Almost ten years since releasing the live album PNYC, Portishead has appeared out of near obscurity with the highly anticipated Third in hand. The now somewhat dated trip-hop genre–which the band helped to pioneer and popularize–has evolved, making frontwoman Beth Gibbons’ influence here (and her interim work with Paul Webb on Out of Season) particularly resonant. No doubt most consider Portishead Gibbons’ to be band anyhow, as her distinct and ethereal vocals are rarely heard beyond the perimeters of the Portishead sound.
We know well enough to expect something good–Dummy (1994) and Portishead (1997) are defining releases of the 1990s–but ten years is a long time in between records, enough time to negotiate a new sound all together. Encountering Third, we find all this to be true. The stark and distant tone we’ve come to expect is at home here, a combination of electronic blasts and industrial reverb icily detached at times from Gibbons’ pleading vocals. The album is boldly experimental, but the combination of new textures and timbres never completely usurps the band’s pop sensibility, which retains enough of their trademark lushness that it acutely straddles the line between harmony and friction.
In this way, Third could achieve the kind of mainstream recognition that albums like ’70s avant-garde group Can’s Tago Mago and Ege Bamyasi have attempted in the past. Opener “Silence” brings to mind the repetitive tribal beats of that band’s signature sound we’re just now beginning to grasp. Tribal rhythms are layered here with lush strings and Gibbons’ melancholia, never taking for granted the listener’s tolerance for the unfamiliar. Third makes no effort to blast away into new, uncharted territory; it instead reveals itself slowly and calculatingly, a credit to the mature talents of mixing frontman Geoff Barrow and engineer/drummer Adrian Utley.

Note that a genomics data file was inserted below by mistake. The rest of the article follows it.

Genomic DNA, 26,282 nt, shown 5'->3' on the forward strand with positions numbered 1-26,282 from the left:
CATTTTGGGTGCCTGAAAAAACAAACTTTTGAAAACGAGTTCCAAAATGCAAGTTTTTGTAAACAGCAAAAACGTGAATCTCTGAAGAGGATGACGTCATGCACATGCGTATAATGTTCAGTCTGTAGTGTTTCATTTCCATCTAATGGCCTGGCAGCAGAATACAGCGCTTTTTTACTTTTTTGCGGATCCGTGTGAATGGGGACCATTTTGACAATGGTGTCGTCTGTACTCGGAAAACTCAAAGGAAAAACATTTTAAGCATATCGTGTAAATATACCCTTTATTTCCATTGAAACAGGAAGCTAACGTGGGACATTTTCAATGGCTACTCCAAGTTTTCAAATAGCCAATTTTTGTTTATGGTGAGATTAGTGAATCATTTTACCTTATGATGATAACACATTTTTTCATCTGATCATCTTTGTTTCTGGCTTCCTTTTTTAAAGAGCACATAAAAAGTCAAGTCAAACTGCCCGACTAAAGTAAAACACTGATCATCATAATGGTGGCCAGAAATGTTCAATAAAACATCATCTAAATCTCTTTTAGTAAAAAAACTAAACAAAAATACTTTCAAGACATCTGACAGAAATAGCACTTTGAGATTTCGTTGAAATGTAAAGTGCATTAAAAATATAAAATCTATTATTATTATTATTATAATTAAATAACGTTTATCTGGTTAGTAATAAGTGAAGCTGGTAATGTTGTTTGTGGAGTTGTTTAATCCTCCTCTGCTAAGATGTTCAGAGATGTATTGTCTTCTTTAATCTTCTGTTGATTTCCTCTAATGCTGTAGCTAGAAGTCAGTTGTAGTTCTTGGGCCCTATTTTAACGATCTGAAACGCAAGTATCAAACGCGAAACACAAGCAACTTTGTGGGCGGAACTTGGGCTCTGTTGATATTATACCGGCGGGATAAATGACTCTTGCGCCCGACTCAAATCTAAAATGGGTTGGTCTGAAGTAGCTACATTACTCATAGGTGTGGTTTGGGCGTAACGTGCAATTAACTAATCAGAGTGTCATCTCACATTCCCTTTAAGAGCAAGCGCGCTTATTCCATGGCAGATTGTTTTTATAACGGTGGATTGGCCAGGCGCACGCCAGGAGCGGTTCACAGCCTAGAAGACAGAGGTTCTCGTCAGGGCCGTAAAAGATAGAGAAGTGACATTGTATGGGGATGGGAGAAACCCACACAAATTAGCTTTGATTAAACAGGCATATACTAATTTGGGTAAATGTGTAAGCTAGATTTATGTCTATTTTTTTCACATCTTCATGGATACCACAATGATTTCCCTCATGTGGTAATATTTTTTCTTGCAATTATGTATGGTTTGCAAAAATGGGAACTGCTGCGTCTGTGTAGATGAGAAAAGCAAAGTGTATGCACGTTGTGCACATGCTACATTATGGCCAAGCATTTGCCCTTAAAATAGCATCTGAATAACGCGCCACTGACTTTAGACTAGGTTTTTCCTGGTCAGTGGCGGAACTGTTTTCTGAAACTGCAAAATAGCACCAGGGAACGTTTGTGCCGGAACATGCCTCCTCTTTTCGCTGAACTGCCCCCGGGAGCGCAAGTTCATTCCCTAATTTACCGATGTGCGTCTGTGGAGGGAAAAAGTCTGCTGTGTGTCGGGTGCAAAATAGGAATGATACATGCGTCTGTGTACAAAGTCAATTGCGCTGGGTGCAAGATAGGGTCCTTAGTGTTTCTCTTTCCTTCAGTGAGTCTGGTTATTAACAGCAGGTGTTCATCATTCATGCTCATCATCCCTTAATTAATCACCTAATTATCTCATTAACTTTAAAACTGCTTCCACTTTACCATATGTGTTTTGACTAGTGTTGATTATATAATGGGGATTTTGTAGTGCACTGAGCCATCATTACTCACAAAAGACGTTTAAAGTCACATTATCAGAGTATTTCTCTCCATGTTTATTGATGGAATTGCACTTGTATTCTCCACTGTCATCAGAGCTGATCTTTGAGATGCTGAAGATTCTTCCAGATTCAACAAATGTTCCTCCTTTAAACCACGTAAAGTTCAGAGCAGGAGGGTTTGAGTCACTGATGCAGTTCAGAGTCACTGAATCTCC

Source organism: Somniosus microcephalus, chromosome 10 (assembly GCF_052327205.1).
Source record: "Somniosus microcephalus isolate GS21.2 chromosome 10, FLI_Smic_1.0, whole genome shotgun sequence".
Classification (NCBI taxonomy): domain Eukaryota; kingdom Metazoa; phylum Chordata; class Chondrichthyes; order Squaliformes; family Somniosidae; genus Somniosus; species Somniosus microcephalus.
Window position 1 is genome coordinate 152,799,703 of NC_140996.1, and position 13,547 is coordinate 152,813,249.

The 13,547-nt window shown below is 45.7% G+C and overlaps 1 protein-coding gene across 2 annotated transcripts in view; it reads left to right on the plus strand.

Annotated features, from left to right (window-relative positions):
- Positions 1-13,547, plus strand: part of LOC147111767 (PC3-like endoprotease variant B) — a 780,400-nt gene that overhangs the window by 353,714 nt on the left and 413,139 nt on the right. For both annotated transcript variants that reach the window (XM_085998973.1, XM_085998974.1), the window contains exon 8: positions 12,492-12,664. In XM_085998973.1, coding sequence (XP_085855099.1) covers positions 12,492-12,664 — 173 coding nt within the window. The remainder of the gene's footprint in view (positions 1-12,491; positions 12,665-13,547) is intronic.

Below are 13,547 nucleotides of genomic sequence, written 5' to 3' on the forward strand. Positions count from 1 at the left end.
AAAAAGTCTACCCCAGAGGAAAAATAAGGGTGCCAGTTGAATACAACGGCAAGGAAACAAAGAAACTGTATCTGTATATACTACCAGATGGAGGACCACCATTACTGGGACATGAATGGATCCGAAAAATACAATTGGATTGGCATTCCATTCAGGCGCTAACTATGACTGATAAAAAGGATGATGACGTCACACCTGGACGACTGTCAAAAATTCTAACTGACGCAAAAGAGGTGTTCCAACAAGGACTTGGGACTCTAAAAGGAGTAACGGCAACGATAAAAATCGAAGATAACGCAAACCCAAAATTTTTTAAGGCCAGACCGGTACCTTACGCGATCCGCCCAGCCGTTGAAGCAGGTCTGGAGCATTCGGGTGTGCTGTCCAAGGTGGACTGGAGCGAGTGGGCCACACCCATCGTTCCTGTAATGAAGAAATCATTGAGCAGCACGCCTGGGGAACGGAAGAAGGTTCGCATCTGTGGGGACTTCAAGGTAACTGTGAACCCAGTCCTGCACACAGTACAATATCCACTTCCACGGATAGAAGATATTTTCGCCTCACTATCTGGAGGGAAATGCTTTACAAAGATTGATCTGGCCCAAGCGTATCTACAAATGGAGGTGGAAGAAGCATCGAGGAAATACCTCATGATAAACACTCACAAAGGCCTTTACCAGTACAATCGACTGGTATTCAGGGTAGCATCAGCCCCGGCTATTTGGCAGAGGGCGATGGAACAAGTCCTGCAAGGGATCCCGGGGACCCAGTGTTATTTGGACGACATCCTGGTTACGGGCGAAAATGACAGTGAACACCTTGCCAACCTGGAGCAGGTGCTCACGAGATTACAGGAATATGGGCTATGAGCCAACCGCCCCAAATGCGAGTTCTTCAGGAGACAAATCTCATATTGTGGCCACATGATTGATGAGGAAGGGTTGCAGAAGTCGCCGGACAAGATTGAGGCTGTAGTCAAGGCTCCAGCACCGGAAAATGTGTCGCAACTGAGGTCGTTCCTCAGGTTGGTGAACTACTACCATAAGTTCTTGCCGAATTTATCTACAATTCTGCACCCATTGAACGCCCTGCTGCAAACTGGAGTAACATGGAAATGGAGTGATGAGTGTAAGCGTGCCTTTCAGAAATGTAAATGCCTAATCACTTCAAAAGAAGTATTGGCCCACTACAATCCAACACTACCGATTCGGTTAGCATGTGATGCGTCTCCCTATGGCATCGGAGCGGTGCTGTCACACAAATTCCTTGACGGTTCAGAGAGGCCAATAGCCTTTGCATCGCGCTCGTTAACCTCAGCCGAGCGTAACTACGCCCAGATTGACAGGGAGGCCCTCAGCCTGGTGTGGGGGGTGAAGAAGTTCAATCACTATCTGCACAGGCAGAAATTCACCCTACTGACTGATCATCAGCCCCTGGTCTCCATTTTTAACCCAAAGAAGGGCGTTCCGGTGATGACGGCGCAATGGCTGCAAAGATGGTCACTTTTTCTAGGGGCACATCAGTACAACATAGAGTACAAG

Diverse instrumentation has found a place here, too. “Deep Water,” a short ukulele interlude, resides between the industrially driven “We Carry On,” with Gibbons’ wailing a discordant guitar like Kim Gordon, and single “Machine Gun,” with Kate Bush-era synth noise and cold, electronic beats. Thematic contrasts are accentuated further with the free-jazz sax and deeply disconnected lyrics of “Magic Doors”: “I can’t deny what I’ve become/ I’m just emotionally undone/ I can’t deny I can be someone else … I don’t know who I’m meant to be/ I guess it’s just the person that I am.”
Behind these minor tones and detached themes, Third emits a knowing and quiet confidence that communicates the band’s strongly held ideas, especially that of existential ennui. Utley says, in an interview with NPR’s All Things Considered, that Gibbons is “showing her frustration with modern society.” But the relationship between Portishead, their material, and their fans could never be closer; Third borrows heavily from the history and myth of the band–between modified themes and familiar, dark atmospherics–to make all the new pieces fit. It’s a scrupulous accomplishment and a demonstration of the band’s vision, longevity, and focus, finding the members once again wading the headwaters of new genre.